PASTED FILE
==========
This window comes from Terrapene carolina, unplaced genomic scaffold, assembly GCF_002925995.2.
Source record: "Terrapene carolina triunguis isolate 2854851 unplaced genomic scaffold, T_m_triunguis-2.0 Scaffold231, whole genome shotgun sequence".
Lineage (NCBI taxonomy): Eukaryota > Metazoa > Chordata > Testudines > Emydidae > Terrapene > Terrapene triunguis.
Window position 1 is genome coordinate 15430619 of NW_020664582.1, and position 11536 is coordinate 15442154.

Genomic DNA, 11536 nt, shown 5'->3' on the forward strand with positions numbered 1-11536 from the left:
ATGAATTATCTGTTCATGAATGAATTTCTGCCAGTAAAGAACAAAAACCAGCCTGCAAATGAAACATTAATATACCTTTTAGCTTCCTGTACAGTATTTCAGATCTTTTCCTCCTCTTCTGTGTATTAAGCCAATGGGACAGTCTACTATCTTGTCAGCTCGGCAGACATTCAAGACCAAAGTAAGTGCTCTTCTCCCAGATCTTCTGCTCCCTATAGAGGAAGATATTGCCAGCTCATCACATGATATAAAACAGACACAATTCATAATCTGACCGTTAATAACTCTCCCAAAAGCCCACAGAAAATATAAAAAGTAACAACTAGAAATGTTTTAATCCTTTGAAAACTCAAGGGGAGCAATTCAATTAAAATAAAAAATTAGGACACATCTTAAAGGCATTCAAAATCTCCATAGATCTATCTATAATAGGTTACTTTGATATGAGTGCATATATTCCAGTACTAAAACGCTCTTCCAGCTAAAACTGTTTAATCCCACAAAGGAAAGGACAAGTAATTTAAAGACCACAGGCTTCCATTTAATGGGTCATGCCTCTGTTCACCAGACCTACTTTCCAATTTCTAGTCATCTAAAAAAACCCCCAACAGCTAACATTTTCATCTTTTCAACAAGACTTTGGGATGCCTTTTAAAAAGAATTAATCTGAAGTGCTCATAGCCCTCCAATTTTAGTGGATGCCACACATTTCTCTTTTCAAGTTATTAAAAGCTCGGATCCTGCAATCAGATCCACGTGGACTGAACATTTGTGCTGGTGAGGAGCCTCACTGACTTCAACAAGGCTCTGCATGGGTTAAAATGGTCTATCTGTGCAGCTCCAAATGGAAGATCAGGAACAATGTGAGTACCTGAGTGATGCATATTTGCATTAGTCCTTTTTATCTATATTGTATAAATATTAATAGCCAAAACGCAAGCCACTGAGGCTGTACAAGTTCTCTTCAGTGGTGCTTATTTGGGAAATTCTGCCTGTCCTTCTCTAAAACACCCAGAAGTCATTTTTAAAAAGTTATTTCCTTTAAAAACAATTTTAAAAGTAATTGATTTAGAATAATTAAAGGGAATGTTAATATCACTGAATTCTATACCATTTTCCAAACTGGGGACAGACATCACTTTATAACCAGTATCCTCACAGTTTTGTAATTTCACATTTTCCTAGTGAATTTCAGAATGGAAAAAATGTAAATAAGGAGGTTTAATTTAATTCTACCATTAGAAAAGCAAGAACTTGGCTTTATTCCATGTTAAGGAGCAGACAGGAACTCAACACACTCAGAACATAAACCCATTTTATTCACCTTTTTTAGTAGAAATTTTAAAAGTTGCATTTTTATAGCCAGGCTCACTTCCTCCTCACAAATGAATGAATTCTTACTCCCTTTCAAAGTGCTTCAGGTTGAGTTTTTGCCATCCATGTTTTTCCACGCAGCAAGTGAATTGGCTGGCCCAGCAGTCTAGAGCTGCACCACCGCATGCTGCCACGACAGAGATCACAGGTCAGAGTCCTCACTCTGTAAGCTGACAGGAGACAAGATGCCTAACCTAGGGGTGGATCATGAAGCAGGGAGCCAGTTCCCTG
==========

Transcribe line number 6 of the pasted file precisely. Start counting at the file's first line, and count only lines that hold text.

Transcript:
ATGAATTATCTGTTCATGAATGAATTTCTGCCAGTAAAGAACAAAAACCAGCCTGCAAATGAAACATTAATATACCTTTTAGCTTCCTGTACAGTATTTCAGATCTTTTCCTCCTCTTCTGTGTATTAAGCCAATGGGACAGTCTACTATCTTGTCAGCTCGGCAGACATTCAAGACCAAAGTAAGTGCTCTTCTCCCAGATCTTCTGCTCCCTATAGAGGAAGATATTGCCAGCTCATCACATGATATAAAACAGACACAATTCATAATCTGACCGTTAATAACTCTCCCAAAAGCCCACAGAAAATATAAAAAGTAACAACTAGAAATGTTTTAATCCTTTGAAAACTCAAGGGGAGCAATTCAATTAAAATAAAAAATTAGGACACATCTTAAAGGCATTCAAAATCTCCATAGATCTATCTATAATAGGTTACTTTGATATGAGTGCATATATTCCAGTACTAAAACGCTCTTCCAGCTAAAACTGTTTAATCCCACAAAGGAAAGGACAAGTAATTTAAAGACCACAGGCTTCCATTTAATGGGTCATGCCTCTGTTCACCAGACCTACTTTCCAATTTCTAGTCATCTAAAAAAACCCCCAACAGCTAACATTTTCATCTTTTCAACAAGACTTTGGGATGCCTTTTAAAAAGAATTAATCTGAAGTGCTCATAGCCCTCCAATTTTAGTGGATGCCACACATTTCTCTTTTCAAGTTATTAAAAGCTCGGATCCTGCAATCAGATCCACGTGGACTGAACATTTGTGCTGGTGAGGAGCCTCACTGACTTCAACAAGGCTCTGCATGGGTTAAAATGGTCTATCTGTGCAGCTCCAAATGGAAGATCAGGAACAATGTGAGTACCTGAGTGATGCATATTTGCATTAGTCCTTTTTATCTATATTGTATAAATATTAATAGCCAAAACGCAAGCCACTGAGGCTGTACAAGTTCTCTTCAGTGGTGCTTATTTGGGAAATTCTGCCTGTCCTTCTCTAAAACACCCAGAAGTCATTTTTAAAAAGTTATTTCCTTTAAAAACAATTTTAAAAGTAATTGATTTAGAATAATTAAAGGGAATGTTAATATCACTGAATTCTATACCATTTTCCAAACTGGGGACAGACATCACTTTATAACCAGTATCCTCACAGTTTTGTAATTTCACATTTTCCTAGTGAATTTCAGAATGGAAAAAATGTAAATAAGGAGGTTTAATTTAATTCTACCATTAGAAAAGCAAGAACTTGGCTTTATTCCATGTTAAGGAGCAGACAGGAACTCAACACACTCAGAACATAAACCCATTTTATTCACCTTTTTTAGTAGAAATTTTAAAAGTTGCATTTTTATAGCCAGGCTCACTTCCTCCTCACAAATGAATGAATTCTTACTCCCTTTCAAAGTGCTTCAGGTTGAGTTTTTGCCATCCATGTTTTTCCACGCAGCAAGTGAATTGGCTGGCCCAGCAGTCTAGAGCTGCACCACCGCATGCTGCCACGACAGAGATCACAGGTCAGAGTCCTCACTCTGTAAGCTGACAGGAGACAAGATGCCTAACCTAGGGGTGGATCATGAAGCAGGGAGCCAGTTCCCTG